Brandywine Creek || Christina River || Naamans Creek || Red Clay Creek || Shellpot Creek || White Clay Creek
White Clay Creek
The White Clay Creek watershed is one of four major watersheds in the Christina Basin. The Christina Basin is part of the Delaware River Basin. The White Clay Creek is a tributary of the Christina River and flows southward out of Pennsylvania and into Delaware near Newark. The northern portion of the watershed in Chester County, Pennsylvania includes the East, Middle, and West Branches of the White Clay Creek. The White Clay Creek flows southeast into New Castle County, Delaware and is joined by Middle Run and Pike and Mill Creeks before emptying into the Christina River. Lower portions of the White Clay Creek are under tidal influence.
In 2000, the President signed a law adding 190 miles of the White Clay Creek and its tributaries to the National Wild and Scenic Rivers System. The White Clay Creek is the first Wild and Scenic River in the United States designated on a watershed basis rather than a river corridor.
Collectively the White Clay, Red Clay, and Brandywine creeks and Christina River are used to supply drinking water to more than 50% of New Castle County's population. The surface water of the White Clay Creek and the aquifers in the watershed provide over 100,000 residents with drinking water. The White Clay Creek serves as a major drinking water source for much of northern Delaware. Delaware and Pennsylvania residents in the White Clay Creek watershed also receive a significant amount of their water supply from groundwater resources in the watershed.
The Pennsylvania portion of the watershed is largely rural with a few small towns and villages, such as West Grove and Avondale, and some suburban clusters. The Delaware portion of the watershed includes the City of Newark and is highly suburbanized, although several very large tracts of public open space remain intact and flank the river.
The nutrient and bacteria TMDLs for the Delaware portion of the White Clay Creek requires varied reductions based on the stream segment of between 0-62% reduction in nitrogen, between 0-77% reduction in phosphorus and between 29-95% reduction in bacteria. The zinc TMDL for the Delaware portion of the White Clay Creek Watershed requires a cap on zinc at 6.73 pounds/day.
This watershed has sites sampled for a consistent suite of environmental contaminants. These contaminants are broadly classified as Volatile Organic Compounds (VOCs), Semi-Volatile Organic Compounds (SVOCs), Pesticides, Polychlorinated Biphenyls (PCBs) and Metals as listed using USEPA and DNREC defined standards. When sites are adjacent to water bodies sediment samples are collected to assess potential impact from a site on the health of the waters. Learn more information specific to this watershed from the DNREC Advanced Facility Search Tool.
Plants and Wildlife
The watershed is home to a wide variety of fish and wildlife. Its waters support over 24 species of fish. The creek is stocked annually by both Delaware and Pennsylvania and is considered Delaware's premier trout-fishing stream. Surveys estimate that 93 species of birds nest in the watershed. Thirty-three species of small mammals have been documented in the watershed. Twenty-seven species of amphibians and reptiles live in the watershed, among them the rare bog (muhlenbergs) turtle.
Botanical surveys have found over 500 plant species native to the watershed and more than 500 wild flowers including nine native orchids. Trees also contribute significantly to the area's character as tulip trees, sycamores, beeches, and oaks define the landscape. A survey of White Clay Creek State Park and Preserve found 24 Delaware 'species of special concern' and numerous plant species from Pennsylvania's endangered plants list.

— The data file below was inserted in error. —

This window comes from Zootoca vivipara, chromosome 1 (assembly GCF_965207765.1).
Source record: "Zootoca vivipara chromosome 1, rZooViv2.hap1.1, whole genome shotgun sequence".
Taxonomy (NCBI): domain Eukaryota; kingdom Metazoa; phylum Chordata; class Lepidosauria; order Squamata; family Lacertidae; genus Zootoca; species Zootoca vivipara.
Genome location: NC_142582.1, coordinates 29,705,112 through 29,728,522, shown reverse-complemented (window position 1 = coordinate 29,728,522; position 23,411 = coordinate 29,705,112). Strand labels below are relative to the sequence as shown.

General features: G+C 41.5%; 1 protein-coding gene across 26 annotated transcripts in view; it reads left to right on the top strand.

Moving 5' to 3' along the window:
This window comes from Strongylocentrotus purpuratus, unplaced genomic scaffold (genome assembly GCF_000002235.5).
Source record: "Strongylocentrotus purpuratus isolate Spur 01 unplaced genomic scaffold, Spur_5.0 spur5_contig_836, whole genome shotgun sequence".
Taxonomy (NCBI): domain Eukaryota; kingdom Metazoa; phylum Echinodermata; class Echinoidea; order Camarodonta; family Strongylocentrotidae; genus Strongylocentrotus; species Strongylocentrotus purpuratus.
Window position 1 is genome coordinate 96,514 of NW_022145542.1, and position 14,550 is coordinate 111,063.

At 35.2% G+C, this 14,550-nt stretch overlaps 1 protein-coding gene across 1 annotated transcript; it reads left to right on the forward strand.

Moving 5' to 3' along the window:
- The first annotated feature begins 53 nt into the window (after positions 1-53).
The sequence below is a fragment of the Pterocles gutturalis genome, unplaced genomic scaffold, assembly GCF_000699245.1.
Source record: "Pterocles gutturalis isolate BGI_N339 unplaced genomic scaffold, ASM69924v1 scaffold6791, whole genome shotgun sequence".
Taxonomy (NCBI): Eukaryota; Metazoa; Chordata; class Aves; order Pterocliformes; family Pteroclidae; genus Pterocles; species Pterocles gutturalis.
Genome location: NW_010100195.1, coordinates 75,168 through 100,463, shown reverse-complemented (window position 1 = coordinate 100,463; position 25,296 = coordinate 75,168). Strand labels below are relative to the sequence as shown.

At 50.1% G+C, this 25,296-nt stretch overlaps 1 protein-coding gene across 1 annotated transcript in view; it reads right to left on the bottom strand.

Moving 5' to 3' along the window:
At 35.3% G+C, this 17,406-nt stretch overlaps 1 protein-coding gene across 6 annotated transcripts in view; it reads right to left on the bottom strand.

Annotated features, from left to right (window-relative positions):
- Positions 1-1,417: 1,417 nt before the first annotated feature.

Delaware's Department of Natural Resources and Environmental Control (DNREC), Division of Fish and Wildlife conducts on-going inventories of natural communities as well as rare and declining species, (e.g., state and globally-rare plants, birds, insects, mussels, reptiles, and amphibians). It maintains a database, both electronic and manual, of its findings throughout the state. Learn more about the wildlife and plant communities in this watershed from the DNREC Division of Fish and Wildlife Conservation Programs.
In addition, the Division of Fish and Wildlife, working with the University of Delaware's Institute for Public Administration - Water Resources Center, maintains online databases about plants and plant communities in Delaware. Learn more about the plant communities in this watershed from the DNREC Division of Fish and Wildlife.
Recreation and Culture
Open space is a major platform for recreation in the White Clay Creek watershed. The White Clay Creek State Park and Preserve and numerous municipal and county parks provide hiking and biking trails for the community. The streams of the White Clay Creek are an extremely popular fishing destination in the tri-state region.
For more detailed information on this watershed, its water quality and resources, check out the following resources:
White Clay Creek Association
Chester County Water Resources Plans
Delaware Watershed Plans
Delaware Whole Basin Reports
View from the pedestrian bridge, White Clay Creek State Park, near Newark, DE.
Photo credit: Andrew Homsey
Square Miles (total): 107.3
Square Miles (DE): 46.2
Population (total)*: 125,773
Population (DE)*: 94,178
States: DE, PA, MD
Counties: DE: New Castle PA: Chester MD: Cecil
*Source: U.S. Census Bureau, American Community Survey 5-year estimates, 2019.
Land cover (total)†
Land cover within Delaware†
†Source: National Oceanic and Atmospheric Administration, Office for Coastal Management. 2016 C-CAP Regional Land Cover. Coastal Change Analysis Program (C-CAP) Regional Land Cover..